The Supreme Court unanimously upheld the constitutionality of the Selective Service Act of 1917.

Several persons convicted of draft evasion asserted that compulsory military conscription was inconsistent with both the Thirteenth Amendment’s prohibition against involuntary servitude and the religious clauses of the First Amendment. Speaking for the Supreme Court, Chief Justice Edward D. WhiteWhite, Edward D.;Selective Draft Law Cases[Selective Draft Law Cases] responded that congressional authority for imposing the draft was firmly grounded in the authorization of Congress to declare war and “to raise and support armies.” Conscription was entirely consistent with Anglo-American traditions, and it was a necessary corollary to federal sovereignity and the power to wage war. White found no reason to conclude that the draft, which contained an exemption for conscientious objectors, infringed on any rights under the First Amendment. In addition, he wrote that the obligations of citizenship included the “supreme and noble duty of contributing to the defense of the rights and honor of the nation.” Although many people objected to White’s patriotic tone, the Court never overturned any of his rulings.Conscription;Selective Draft Law Cases[Selective Draft Law Cases]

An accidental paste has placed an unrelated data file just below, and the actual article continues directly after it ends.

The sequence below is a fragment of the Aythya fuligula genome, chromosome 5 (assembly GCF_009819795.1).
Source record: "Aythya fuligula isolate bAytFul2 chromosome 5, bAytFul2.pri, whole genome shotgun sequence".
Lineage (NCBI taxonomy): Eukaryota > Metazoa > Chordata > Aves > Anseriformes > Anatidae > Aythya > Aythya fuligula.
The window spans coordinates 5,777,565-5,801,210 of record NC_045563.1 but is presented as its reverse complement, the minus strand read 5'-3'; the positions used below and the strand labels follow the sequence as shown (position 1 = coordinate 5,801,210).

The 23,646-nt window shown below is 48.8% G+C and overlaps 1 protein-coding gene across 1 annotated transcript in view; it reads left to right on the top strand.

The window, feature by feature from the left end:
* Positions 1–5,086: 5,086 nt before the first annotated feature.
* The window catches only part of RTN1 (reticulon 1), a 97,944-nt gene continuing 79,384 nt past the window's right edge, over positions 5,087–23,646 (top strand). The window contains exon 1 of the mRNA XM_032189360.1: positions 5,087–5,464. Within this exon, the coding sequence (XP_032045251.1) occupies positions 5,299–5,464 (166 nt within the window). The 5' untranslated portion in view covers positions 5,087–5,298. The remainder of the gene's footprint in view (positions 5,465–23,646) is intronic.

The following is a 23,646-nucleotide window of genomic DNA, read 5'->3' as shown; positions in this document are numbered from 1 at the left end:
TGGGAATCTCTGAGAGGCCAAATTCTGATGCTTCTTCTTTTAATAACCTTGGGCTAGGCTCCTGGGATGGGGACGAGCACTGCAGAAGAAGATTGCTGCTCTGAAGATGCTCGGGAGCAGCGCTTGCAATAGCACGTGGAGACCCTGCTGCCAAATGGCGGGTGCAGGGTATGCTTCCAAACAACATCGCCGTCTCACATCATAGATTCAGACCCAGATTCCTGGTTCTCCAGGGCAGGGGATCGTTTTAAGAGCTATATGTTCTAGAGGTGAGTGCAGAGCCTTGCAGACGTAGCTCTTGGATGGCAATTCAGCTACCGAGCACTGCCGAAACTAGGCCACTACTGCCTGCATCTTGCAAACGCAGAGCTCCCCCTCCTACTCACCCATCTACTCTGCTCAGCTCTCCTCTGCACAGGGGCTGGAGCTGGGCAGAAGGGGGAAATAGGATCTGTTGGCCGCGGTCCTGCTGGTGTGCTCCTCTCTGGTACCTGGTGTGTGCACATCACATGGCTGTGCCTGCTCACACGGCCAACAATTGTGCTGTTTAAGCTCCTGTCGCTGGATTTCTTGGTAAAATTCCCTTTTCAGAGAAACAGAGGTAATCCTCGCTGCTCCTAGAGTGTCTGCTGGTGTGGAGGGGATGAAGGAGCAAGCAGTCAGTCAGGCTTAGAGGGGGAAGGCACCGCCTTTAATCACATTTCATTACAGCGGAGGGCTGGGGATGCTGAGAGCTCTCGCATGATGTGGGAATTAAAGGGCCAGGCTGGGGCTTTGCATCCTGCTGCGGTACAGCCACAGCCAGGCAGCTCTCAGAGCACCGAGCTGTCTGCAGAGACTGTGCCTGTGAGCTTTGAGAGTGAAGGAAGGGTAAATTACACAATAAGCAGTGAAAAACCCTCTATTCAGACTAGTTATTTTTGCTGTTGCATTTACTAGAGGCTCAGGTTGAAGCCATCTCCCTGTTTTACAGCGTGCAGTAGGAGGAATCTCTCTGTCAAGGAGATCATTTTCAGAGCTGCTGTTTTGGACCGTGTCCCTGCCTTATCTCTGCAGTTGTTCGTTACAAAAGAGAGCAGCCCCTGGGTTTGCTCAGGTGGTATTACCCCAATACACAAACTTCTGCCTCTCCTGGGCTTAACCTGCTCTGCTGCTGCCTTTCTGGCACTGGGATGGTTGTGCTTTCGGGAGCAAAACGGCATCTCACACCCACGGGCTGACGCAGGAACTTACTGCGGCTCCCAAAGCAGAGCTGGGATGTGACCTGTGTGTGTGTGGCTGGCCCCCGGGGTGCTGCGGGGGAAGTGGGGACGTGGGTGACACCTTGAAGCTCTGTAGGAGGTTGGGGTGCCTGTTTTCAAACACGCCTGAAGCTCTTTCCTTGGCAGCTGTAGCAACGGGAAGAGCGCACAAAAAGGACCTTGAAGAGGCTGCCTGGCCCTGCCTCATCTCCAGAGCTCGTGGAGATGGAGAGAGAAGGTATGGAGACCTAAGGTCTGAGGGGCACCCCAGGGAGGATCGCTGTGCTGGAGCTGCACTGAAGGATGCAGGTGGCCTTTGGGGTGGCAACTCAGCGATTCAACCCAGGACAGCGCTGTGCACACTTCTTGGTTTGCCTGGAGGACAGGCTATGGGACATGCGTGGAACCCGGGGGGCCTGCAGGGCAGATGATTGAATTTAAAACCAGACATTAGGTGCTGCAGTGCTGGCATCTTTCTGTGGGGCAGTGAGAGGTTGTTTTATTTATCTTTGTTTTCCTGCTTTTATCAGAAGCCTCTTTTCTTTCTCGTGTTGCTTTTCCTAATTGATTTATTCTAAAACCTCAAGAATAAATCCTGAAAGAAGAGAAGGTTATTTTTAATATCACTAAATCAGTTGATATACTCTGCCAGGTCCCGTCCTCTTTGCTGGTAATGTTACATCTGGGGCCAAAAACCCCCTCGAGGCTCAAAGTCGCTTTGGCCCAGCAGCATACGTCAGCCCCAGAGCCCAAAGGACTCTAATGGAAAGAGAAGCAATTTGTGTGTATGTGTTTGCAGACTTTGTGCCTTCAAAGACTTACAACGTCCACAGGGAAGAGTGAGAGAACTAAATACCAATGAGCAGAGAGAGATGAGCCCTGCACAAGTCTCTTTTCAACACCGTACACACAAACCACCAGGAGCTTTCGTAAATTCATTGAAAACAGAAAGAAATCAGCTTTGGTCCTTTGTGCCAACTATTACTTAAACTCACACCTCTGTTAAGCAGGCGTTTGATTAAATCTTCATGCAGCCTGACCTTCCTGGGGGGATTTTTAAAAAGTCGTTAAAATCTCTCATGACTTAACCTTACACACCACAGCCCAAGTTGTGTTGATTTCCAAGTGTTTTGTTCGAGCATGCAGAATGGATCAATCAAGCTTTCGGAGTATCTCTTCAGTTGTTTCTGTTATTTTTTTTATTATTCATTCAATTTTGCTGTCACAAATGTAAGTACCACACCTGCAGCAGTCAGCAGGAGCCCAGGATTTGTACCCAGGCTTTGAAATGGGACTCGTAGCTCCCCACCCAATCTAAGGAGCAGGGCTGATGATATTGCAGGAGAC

In writing his majority opinion in the draft cases, Chief Justice Edward D. White found no conflict between military conscription and the First Amendment.

(Collection of the Supreme Court of the United States)

Conscientious objection


Thirteenth Amendment

Wartime seizure power